Once the car was gone it was time to slow down ourselves and reflect upon the stunning architecture on offer. Ornate buildings are impossibly crammed into a narrow warren of streets where they reach up 5-8 stories high and nearly touch gutters blocking out the sun. The attention to every little detail on each building to go along with the statues and fountains throughout the city can take your breath away. You can be on a seedy side alley that's no more than 2 metres wide and suddenly you emerge on a Palazzo (Palace) square with carvings, mosaics, frescoes and stunning facades. This city has so much history built literally right into the streets its mind boggling, palaces loaded with art that's 500 years old, churches built in 2 or 3 different kinds of marble and piazzas with ancient buildings once decorated long ago by a rich merchant all compete for your attention. The Via Garibaldi with its palaces and the Via San Lorenzo with the churches and marble facades are the easy places to start then just get lost from there.

Domed skyline of Genoa Italy
Domed skyline of Genoa
Backflip on the top of the Palazzo Ducale tower, Genoa Italy
Backflip on the top of the Palazzo Ducale tower

If you get some sensory overload on all you see it's time to sit down and change it up with some really great food. Genoa has its own special focaccia bread and is the home of pesto to start, toss into that some gelatti and pizza and your loving life… then stop off in one of the wine bars to wet the palate and you may lose a few days in this city.
There are certainly some seedy sides to this ancient port city to go with all the good. It seems strange and wrong to see some of the uglier sides of a big city mixing with the high culture and impressive legacy of a renaissance power.

Genoa Alleyway in the Old Town
Genoa Alleyway in the Old Town
Palazzo on the Via Garibaldi, Genoa Italy
Palazzo on the Via Garibaldi

The alleyways can be loaded with people and teeming with food and ice cream vendors then suddenly prostitution is the number one trade on offer in a small side street. There also seems to be a serious drug problem in some areas that happens almost out in the open. Right next to a stunning church facade I openly saw people shooting up and smoking crack. There is also the medieval human habit of using the narrow streets and alleys as a toilet which can stop you in your tracks. These small aspects of the city have been going on for over a thousand years though so you just take the good with the bad and roll with it.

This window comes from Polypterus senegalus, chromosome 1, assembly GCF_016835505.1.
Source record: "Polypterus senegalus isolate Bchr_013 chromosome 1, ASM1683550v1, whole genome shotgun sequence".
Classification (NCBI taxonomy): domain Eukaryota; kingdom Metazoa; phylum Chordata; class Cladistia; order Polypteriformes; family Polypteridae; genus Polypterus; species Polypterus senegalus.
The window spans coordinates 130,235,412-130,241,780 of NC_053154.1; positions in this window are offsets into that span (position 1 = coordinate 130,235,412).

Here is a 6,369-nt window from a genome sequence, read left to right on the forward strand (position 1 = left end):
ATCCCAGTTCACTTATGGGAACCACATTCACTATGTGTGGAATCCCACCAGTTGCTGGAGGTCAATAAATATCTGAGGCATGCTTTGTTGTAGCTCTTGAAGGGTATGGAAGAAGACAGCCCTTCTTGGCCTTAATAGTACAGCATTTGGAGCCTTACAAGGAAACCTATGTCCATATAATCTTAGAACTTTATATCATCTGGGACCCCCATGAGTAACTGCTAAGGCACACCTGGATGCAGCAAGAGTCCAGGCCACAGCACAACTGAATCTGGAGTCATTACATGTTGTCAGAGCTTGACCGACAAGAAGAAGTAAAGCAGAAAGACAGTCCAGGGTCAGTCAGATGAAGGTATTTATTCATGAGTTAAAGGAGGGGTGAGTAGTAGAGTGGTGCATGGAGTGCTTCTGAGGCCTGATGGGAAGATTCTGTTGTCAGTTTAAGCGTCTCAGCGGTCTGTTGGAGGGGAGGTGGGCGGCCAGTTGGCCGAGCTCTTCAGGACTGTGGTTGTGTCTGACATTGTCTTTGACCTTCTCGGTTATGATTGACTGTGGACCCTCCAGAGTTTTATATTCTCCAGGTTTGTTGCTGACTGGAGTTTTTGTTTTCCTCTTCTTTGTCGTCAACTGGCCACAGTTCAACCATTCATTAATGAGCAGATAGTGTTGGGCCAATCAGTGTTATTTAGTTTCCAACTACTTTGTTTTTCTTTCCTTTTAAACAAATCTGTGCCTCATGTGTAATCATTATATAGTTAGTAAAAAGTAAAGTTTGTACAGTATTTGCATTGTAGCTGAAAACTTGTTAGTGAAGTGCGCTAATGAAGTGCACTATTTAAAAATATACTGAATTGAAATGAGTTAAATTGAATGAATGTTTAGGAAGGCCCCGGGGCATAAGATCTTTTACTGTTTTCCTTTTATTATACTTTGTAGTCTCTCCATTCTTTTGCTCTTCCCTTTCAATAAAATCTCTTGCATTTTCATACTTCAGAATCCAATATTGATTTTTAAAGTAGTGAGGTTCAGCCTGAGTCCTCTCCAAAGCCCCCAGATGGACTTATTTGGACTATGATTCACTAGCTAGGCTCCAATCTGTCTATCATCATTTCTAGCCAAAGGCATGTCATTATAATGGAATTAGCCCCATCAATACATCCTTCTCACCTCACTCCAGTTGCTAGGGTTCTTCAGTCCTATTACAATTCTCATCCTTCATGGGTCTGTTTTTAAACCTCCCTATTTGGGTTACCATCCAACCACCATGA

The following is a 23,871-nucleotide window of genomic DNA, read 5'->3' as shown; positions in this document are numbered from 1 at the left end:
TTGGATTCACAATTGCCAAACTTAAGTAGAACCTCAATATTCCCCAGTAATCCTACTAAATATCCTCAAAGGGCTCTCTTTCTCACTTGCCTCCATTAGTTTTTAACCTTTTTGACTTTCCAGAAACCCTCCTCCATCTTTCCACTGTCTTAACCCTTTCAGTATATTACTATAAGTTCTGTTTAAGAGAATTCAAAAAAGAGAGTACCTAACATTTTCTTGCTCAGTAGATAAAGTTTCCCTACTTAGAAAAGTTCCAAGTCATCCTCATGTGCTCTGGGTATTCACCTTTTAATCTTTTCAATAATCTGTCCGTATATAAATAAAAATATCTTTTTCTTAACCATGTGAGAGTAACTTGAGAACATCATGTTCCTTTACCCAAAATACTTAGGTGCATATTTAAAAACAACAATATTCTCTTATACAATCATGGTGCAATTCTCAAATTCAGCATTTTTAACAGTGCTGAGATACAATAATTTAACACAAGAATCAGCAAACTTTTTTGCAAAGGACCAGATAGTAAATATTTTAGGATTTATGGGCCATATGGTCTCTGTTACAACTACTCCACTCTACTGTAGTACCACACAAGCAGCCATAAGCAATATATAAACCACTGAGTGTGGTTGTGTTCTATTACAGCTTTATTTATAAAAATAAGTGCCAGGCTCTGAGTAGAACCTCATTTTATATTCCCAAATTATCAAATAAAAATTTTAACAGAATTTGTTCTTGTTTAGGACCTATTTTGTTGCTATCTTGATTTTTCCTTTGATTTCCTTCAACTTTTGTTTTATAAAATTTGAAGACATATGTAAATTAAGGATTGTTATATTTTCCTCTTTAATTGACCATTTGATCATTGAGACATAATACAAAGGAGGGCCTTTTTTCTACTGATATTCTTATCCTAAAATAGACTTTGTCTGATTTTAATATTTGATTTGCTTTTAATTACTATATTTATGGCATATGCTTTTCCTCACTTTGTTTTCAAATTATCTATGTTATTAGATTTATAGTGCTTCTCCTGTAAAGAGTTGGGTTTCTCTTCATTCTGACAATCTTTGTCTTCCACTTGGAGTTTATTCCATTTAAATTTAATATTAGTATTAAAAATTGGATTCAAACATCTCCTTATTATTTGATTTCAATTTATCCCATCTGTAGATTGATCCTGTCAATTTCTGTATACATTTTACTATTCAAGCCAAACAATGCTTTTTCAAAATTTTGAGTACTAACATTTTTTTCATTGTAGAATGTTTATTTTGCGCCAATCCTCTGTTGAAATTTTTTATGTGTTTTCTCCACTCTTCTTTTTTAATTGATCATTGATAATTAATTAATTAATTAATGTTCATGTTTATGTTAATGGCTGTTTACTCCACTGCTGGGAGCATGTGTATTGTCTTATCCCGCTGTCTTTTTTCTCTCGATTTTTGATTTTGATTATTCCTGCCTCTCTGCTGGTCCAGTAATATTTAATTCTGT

Palazzo Ducale (Dojes Palace), Genoa Italy
Palazzo Ducale (Dojes Palace)
Carvings on Palazzo on the Via Garibaldi, Genoa Italy
Carvings on Palazzo on the Via Garibaldi
View of Genoa hillside, Genoa Italy
View of Genoa hillside
Piazza di Ferrari
Piazza di Ferrari
Cattedrale di San Lorenzo
Cattedrale di San Lorenzo
Palazzo Ducale Grand Hall
Palazzo Ducale Grand Hall

August 2, 2011

We have now made it through Spain, Andorra, France and Italy and this update comes long overdue from Switzerland. Access to internet has been pathetic at best with weak excuses like a lightning storm knocked out the router or in Italy a simple "I don't know or care" shrug would be the norm. Below is the information on the amazing stops in France and the rest will have to follow when time and internet access allows...

Carcasonne inner walls, France
Carcasonne inner walls

With rain clouds following us the entire way from Foix, it was no surprise that we entered the lower city of Carcasonne under a blanket of fog. The town's mighty medieval fortress remaining frustratingly out of sight until we final broke across the river and were finaly rewarded with a disney-like panorama of multi tiered walls, turrets and gateways lording over us. It was also at this same time that we realised what it meant to be in one of the top ten tourist sites of the worlds most popular tourist visited country.

Carcasonne Outer Walls, France
Carcasonne Outer Walls
Fine wine and food in Carcasonne
Fine wine and food in Carcasonne

During the peak of the day, the old town is a heaving mass of tourists jamming the many restaurants, creperies and boutique shops. Cars packed the streets and people competed for space along cobble stone ramps. It is only during the late afternoon that the frenetic pace subsides and one can stroll the alleys and soak up the atmosphere of this exceptionally well preserved medieval city. This was also the time to enjoy the specialities of the local cuisine. Duck, cheese and of course red wine. Fantastically lit up at night, the fortress is a photogenic beacon which can be enjoyed from a number of lower vantage points. The main draw cards are the completely intact outer walls and the central castle, both of which attract a flood of tourists.

Certainly one of the best walled cities and fortress's that our experienced team have visited, Carcassonne is more than deserving of its title. However if you limit yourself to a day trip, just be prepared to enjoy it with everyone else.

Carcasonne Inner Town, France
Carcasonne Inner Town
Pont Du Gard, near Avignon France
Pont Du Gard, near Avignon France